I fly into Ushuaia, Argentina, and arrive at my hotel on a grey and moody afternoon.
It is 5 °C but the wind chill makes it feel much colder. I have to remind myself I am lucky, as January is Ushuaia’s warmest month. I take a taxi – which looks like a relic from the seventies – from the small airport to the hotel. We race down an unmade road as the wheels churn up stones that spring out in all directions, occasionally hitting cars coming in the opposite direction. As I peer out of the window, I have my first real glimpse of the town’s poverty: flimsy shacks and concrete public housing, ancient cars and cheap, well-worn clothing. I glimpse a horse half inside a shack’s doorway, its bum towards the road. Odd, but at least half the horse may be warm. The postcard pictures of the town-centre and harbour look very cute, but there is much that the postcards do not show.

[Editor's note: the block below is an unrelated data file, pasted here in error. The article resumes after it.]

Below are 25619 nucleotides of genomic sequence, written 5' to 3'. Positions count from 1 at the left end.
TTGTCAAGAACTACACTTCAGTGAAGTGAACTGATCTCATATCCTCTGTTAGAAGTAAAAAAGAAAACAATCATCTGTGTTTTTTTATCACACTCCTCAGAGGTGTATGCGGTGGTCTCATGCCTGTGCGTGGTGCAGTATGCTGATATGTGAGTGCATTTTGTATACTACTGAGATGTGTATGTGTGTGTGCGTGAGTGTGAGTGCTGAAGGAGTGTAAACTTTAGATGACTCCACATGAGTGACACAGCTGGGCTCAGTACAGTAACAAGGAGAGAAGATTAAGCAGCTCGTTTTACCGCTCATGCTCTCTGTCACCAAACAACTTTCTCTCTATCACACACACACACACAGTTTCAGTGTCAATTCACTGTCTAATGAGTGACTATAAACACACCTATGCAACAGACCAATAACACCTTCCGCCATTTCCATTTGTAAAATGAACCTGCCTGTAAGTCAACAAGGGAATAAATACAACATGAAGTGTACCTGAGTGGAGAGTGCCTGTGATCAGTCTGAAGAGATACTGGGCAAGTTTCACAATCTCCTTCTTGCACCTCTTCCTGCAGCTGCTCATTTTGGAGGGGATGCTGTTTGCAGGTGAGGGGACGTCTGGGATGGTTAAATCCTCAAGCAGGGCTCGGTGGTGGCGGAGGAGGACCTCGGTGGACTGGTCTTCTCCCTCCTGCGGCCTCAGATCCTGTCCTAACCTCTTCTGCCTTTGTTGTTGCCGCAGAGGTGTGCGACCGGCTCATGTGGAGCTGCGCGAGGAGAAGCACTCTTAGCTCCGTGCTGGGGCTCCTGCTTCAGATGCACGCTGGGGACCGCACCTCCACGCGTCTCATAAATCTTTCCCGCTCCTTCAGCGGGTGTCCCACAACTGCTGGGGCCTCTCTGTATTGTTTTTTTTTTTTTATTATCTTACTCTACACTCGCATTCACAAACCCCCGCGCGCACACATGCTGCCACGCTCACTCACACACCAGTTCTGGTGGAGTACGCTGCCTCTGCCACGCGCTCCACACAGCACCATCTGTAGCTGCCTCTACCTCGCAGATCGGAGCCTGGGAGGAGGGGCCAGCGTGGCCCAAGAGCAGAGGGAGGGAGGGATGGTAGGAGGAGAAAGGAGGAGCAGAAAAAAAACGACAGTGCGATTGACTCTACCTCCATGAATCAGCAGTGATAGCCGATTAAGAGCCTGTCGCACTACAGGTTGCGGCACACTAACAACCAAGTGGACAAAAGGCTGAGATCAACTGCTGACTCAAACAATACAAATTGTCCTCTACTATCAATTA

Ushuaia is the capital city of Tierra del Fuego Province. It is commonly regarded as the southernmost city in the world and is the main departure point for ships going to Antarctica. Tourism now provides increasing employment here, but only in the summer months. It’s a tough place to eke out a living.